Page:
[full of it]

Redefining sleep success

Posted in Uncategorized by susieyarbs on August 22, 2011

I’m a bad parent.  Felix wakes up 4, 5, 6 times a night.  Thus – bad parent.

Right?

I’m not sure when or why sleeping through the night became a benchmark of parental success.  The ability to sleep for hours and hours without waking is a sign of a healthy baby, healthy habits, good parenting.  If your baby doesn’t sleep “well,” never fear!  You can take your pick of literally hundreds of sleep training methods (ok, there may not be hundreds, but that sounded better than “literally tens”), peruse thousands of articles on baby sleep, read testimonials on every trademarked program out there (but to find the true secret to its success, first you have to buy the book or DVD).

I get why there is such a demand for these programs, I really do.  But the truth is that we’ve created our own sleep problems with babies through our cultural standards for infant care.  The problem isn’t that babies wake up a lot – they just do, they’re supposed to.  They have tiny tummies, they need to eat frequently.  Even when they get older, frequent waking is assurance that you are still near and they are still protected.  Even the best sleepers will go through phases of frequent waking with every bout of teething and every growth spurt.

Babies are vulnerable, utterly helpless without you – it only makes good sense that they should want you near all the time, and especially at night, when they are especially vulnerable.  Are you still there, mom?  Am I still safe?  Yes, sweetheart, I’m still here.  Back to sleep, now.

For us, that exchange of reassurance takes one or two minutes.  I roll on my side, scoot him in close, latch him on, and then we’re both back in dreamland.

But if you’re like most American families, the baby probably sleeps in his own space, probably in another room.  You probably hear his cries over a monitor, and get out of bed, walk to the other room, pick him up, and nurse or rock him back to sleep before setting him back in the crib and walking back to your room.  I can’t say exactly how long that takes because I’ve never done it…but let’s say 20 minutes.  Let’s say you do that every two hours.  No wonder you’re tired!  Let’s also say that you have a 9-5 job and can’t afford to be a sleep deprived zombie – if that were me I’d be shelling out big bucks and trying every sleep training method available (or maybe hiring a professional sleep consultant – yeah, they exist).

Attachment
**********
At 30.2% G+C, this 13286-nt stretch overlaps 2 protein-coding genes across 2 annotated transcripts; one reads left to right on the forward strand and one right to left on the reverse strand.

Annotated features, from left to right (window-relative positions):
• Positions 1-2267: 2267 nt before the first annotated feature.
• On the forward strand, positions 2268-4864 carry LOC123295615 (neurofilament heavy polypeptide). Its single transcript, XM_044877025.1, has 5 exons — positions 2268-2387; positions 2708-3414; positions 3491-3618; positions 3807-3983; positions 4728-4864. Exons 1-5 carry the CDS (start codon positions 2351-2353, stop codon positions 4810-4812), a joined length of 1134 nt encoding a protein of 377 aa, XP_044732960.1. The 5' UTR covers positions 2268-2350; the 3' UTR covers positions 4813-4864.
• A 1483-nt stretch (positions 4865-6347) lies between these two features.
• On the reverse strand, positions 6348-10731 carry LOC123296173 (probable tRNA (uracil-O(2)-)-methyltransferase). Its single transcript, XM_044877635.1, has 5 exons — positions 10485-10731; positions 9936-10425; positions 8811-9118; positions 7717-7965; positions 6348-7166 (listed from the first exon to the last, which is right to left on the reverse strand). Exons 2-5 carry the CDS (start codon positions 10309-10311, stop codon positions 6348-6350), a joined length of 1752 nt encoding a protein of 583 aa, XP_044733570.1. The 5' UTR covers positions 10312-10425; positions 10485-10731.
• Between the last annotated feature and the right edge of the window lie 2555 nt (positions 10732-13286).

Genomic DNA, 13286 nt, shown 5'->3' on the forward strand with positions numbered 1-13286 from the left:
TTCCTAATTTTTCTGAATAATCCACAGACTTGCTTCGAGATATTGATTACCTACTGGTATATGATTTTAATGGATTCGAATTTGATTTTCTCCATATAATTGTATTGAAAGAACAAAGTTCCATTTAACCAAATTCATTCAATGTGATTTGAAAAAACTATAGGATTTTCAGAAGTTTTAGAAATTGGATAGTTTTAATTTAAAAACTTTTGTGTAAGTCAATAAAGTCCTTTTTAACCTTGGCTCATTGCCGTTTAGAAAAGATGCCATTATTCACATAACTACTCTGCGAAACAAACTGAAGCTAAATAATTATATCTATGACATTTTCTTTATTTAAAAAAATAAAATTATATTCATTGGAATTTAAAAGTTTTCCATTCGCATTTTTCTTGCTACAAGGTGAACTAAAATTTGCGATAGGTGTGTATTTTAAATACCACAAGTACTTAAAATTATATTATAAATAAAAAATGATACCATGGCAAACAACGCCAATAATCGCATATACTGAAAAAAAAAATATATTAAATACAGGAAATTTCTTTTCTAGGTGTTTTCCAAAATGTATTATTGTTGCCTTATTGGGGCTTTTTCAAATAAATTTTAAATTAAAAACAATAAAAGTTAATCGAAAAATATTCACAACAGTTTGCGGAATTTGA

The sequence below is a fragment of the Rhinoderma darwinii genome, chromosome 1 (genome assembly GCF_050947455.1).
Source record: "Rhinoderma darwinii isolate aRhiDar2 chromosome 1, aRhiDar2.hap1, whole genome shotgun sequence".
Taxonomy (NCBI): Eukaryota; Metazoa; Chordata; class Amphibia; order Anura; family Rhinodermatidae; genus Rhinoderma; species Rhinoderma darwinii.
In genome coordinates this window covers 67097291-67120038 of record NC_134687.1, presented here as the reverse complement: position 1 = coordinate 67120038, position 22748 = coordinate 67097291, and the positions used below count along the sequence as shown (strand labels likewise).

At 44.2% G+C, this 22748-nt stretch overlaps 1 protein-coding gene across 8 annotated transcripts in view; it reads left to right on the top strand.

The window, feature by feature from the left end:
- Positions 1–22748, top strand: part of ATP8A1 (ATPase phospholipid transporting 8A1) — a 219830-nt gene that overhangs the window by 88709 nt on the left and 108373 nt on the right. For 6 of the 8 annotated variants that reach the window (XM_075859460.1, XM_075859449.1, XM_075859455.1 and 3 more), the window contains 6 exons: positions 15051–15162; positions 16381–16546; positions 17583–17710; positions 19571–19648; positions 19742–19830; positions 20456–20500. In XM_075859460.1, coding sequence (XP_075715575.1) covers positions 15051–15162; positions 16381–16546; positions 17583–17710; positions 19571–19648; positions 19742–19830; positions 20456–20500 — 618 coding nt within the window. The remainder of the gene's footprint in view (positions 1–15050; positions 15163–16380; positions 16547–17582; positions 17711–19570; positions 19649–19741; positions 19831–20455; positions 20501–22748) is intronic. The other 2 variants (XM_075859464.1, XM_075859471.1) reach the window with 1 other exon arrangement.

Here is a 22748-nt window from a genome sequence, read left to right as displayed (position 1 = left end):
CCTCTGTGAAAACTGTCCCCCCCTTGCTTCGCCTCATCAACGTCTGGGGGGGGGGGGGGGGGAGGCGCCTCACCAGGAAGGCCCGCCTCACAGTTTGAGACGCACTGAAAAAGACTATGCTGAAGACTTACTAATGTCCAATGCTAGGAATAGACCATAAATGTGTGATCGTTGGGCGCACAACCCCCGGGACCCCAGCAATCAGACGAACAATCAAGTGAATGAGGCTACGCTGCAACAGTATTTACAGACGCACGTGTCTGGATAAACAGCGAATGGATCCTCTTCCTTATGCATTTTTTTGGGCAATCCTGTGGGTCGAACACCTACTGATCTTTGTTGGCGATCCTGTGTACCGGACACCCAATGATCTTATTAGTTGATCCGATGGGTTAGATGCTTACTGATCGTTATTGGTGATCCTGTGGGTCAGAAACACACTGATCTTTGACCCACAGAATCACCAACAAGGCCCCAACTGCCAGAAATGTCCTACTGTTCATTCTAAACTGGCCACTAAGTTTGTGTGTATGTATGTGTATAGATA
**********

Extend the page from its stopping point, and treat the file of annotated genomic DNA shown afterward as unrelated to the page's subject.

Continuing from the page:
In that situation, something has to give.  It isn’t a sustainable cycle.  The problem, though, is the idea that something is wrong with the baby.  There isn’t.  The baby isn’t broken; the baby is doing exactly what nature intended it to do.

Babies have much faster sleep cycles than adults.  They spend more of their time asleep in vulnerable periods of light sleep where they are easily woken.  Again, as entirely helpless little things, this allows them to be on their guard in a sense, making sure that all is still well.

When mom and baby share a sleep space, mom’s sleep cycles align with the baby’s.  Mom’s sleep cycles shorten and her vulnerable periods coincide with the baby’s.  This means that when the baby wakes up, she isn’t waking up from a dead sleep.  In fact, a lot of cosleeping moms (myself included) report waking up before the baby starts to stir.  And when the baby does wake up, it’s a very fast interaction where I barely need to open my eyes.  I’d say a good portion of night wakings have us back to sleep in under a minute.  The result is that, excepting the worst of teething nights, I wake up refreshed and rested.

Now, shouldn’t that be the mark of sleep success?  A rested family?

I probably don’t need to tell you that sleep methods involving cry-it-out and “self-soothing” techniques (which, for the record, are the same) are potentially harmful to the baby.  That is really fodder for another whole entry.  For now, let’s suffice it to say that thinking about CIO gives me a visceral, stomach-sinking feeling.  Babies shouldn’t be made to cry in distress, for any amount of time, at any age, for any reason – not even if the end result after three days of use is that the baby sleeps for 12 hours.